Iran Election Guide

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Entries in Payman Aref (1)


The Latest from Iran (27 October): Domestic and Foreign Collide

NEW Latest Iran Video: University Protests (27 October)
NEW Iran: More on Kian Tajbakhsh and Tehran’s “Velvet Revolution”
Latest Iran Video/Translation: Karroubi on Events in the Iran Media Fair
Iran’s Political Confusion: Khamenei, Ahmadinejad, and the Nuclear Agreement
Latest from Iran (26 October): After the Fair

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IRAN FLAG2015 GMT: 13 Aban Does Not Exist. Homy Lafayette offers more detail on the Government's order to state media to "refrain from disseminating any news, photo, or topic which can lead to tension in the society or breach public order" during the demonstrations on 13 Aban (4 November).

The article includes an English translation of the document, issued by Deputy Culture and Islamic Guidance Minister Alireza Malekian.

1810 GMT: Iran's Nuclear Manoeuvre. If this story from Press TV is accurate, then Tehran is haggling over the details of third-party enrichment, rather than walking away from the deal.

The article re-quotes the source who spoke to Al Alam TV (see 1015 GMT), "Iran will announce its response to the proposal put forward by [International Atomic Energy Agency] Director-General [Mohamed] ElBaradei on Friday, October 30." The official added that Iran did not want to send 80 percent of its uranium stock in a single shipment to Russia, as set out in the deal from the Vienna talks: "Iran as a uranium buyer knows best how much uranium, enriched to a level of 19.75 percent, it needs [for its medical research reactor]; based on this argument, it will raise certain issues with this proposal."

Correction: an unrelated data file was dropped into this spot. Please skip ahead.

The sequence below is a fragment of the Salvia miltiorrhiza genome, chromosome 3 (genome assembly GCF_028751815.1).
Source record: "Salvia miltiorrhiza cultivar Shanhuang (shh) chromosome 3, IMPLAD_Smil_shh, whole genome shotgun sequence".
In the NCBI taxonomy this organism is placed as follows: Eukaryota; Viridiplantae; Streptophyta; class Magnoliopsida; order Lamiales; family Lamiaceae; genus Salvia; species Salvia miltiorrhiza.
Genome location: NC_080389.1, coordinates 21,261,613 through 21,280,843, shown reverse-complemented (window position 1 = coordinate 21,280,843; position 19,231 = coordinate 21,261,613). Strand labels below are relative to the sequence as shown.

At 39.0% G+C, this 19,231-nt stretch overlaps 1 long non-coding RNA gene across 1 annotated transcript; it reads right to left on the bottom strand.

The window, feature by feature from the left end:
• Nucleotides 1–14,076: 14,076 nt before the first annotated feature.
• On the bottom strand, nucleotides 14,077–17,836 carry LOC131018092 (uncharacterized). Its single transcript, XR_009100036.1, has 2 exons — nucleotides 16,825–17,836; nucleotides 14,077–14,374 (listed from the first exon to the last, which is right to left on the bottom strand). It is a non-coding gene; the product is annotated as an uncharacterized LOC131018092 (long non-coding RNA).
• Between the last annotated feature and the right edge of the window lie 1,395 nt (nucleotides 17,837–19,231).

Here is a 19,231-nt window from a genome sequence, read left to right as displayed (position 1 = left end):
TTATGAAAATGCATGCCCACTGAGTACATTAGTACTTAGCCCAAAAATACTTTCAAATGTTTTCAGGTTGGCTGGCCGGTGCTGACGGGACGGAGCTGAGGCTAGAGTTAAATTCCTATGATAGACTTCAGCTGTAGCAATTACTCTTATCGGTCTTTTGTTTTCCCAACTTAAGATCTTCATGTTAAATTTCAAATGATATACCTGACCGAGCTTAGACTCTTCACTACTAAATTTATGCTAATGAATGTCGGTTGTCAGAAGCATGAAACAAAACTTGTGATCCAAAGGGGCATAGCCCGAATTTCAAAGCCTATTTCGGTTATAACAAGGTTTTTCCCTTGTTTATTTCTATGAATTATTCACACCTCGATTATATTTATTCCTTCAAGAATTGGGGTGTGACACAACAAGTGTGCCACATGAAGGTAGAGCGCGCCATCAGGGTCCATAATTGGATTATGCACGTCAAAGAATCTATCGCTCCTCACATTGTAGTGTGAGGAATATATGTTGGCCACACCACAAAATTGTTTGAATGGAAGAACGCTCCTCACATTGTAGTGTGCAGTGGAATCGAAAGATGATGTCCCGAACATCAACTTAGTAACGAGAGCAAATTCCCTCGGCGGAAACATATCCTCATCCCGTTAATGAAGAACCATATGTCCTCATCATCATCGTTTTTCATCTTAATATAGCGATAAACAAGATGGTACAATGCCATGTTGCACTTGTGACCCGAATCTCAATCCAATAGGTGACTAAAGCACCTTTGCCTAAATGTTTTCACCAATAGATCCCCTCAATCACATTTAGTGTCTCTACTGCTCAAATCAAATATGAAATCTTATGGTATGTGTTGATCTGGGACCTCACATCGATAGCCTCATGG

In other words, Tehran will insist on a lower amount of uranium --- currently, the deal is for 1.2 million out of 1.5 million tonnes --- being sent to Russia in the first shipment. More would be delivered for enrichment as the medical reactor required new supplies.

The report is seconded by the head of Parliament's Foreign Policy and National Security Commission, Alaeddin Boroujerdi, "Iran can send the scheduled amount in separate shipments so that its fuel supply [provided by foreigners] is guaranteed....Iran can send only a part of its stockpile … and then as it receives its 20 percent enriched fuel it will send the next portion."

A word of caution on this interpretation: Boroujerdi is close to President Ahmadinejad and is putting the pro-deal view. It is unclear whether the dissenting voices such as Ali Larijani (and possibly, behind Larijani, the Supreme Leader) have come around to this position.

1750 GMT: Back from a teaching break to find that Rooz Online, following up a story prominent on the Internet this morning, has published details of an alleged Government order to censor and possibly shut out any news of mass demonstrations on 13 Aban (4 November).

1230 GMT: As reports continue to come in, with claims of 1500 students protesting at Azad University in Tehran, we've posted the first video footage.

1020 GMT: Reports that students gathered to demonstrate at Tehran University but are being forced to move by security forces.

1015 GMT: Reuters is reporting, from Iran's Al-Alam television, that Iran will accept the uranium enrichment agreement but will demand changes. The source is an "unnamed official" who indicates Iran's reply will be made within 48 hours.

0810 GMT: Detentions, Concerns, and Hunger Strikes. Human Rights Activists in Iran has posted a summary of latest developments regarding post-election detainees. Included is the information that journalist Henganeh Shahidi and student Payman Aref have started hunger strikes.